DONALD Watson - former political speech writer, historian, author and polymath - speaks from a presence that is moulded from a lifetime in academia and politics.
But his language - the words, tone and humour - is still grounded in the hard dirt of the Gippsland farm where he grew up.
It's around 6pm and Watson takes to the stage of the old museum in Brisbane to promote his latest book There It Is Again, a collection of 25 years of writing, and discuss a topic close to his heart: language.
Dressed in a long sleeved white shirt, minus the tie, replete with grey business pants secured by a thin black belt, Watson looks very much like a bureaucrat who has just finished a long day at the office.
In some ways, Watson fulfils the original idealised version of a civil servant - a man who puts service to king (or equivalent) and country above himself in whatever area of government he has taken up employment.
At 78 years old, Watson has spent a good deal of time out of bureaucracy, but for four years from 1992, when he was in the position of Paul Keating's speech writer, he seems to have adhered to the version of dedicated, talented, if not brilliant public servant.
Yet, today, the man he served, has renounced him.
The relationship snapped after Watson, in his book Recollections of a Bleeding Heart: A Portrait of Paul Keating PM (2003) revealed that Paul Keating read, word for word, arguably Watson's most famous political works: the speech better known as the Redfern speech.
Keating took umbrage and claimed the speech was a joint effort, worked from numerous conversations together. But Watson explains his statement as simply stating the pleasure a speechmaker feels when it seems the speaker has given him total approval.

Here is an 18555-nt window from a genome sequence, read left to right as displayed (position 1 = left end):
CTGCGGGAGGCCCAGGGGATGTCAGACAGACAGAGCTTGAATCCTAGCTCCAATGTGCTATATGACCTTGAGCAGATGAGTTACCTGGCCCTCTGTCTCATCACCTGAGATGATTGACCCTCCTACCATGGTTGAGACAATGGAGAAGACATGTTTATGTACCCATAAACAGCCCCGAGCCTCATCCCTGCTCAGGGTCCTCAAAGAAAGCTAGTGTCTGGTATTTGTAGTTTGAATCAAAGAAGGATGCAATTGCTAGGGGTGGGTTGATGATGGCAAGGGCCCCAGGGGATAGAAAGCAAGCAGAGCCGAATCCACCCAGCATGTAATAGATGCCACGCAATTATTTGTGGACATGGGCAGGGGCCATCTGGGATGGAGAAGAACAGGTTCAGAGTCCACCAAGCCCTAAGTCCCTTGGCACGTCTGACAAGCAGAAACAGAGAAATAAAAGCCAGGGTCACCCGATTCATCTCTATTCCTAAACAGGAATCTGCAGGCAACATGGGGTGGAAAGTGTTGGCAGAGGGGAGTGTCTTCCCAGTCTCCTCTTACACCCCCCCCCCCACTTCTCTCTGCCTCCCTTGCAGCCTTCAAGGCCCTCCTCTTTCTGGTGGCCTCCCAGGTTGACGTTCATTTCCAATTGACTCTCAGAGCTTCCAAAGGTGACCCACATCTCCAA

The dispute over authorship meant Watson, who said he could have once imagined Keating and himself sharing good company together in old age home, has now developed into alternate views. These day's his future vision includes a scenario, where the two of them if parked next to each other in wheelchairs, would result in Keating letting let loose of the brakes and watching calmly as his former ally flew off a cliff.
Still, while that story provokes a bit of laughter from the audience, he adds another dimension to the narrative: "I loved the bloke."
And Watson says what he means. This is, after all, the author of Watson's Dictionary of Weasel Words, Contemporary Clichés, Can't & Management Jargon (2004).
On stage, he laments that language no longer has 'a sense of the sacred', that politicians, public servants, corporate organisations and the media a treat language 'as a bit of trash'.
There's plenty that Watson finds disturbing in our world, but mentions several times the things he finds calming, such as taking a bigger view of the world; he doubts that technology advances are bigger than ever and compares the arrival of the refrigerator to the iPad.
His view of the current political landscape doesn't support a positive mindset: He thinks current politicians are not culturally specific enough, that their politics are simply poll driven, rather than sprung from strong personal convictions. However, he names Penny Wong as the rare politician who displays some nous.
Moving from the bigger view to the personal, he says he's in agreement with the words of Oscar Wilde: "The Trouble with socialism is that it takes up too many evenings."
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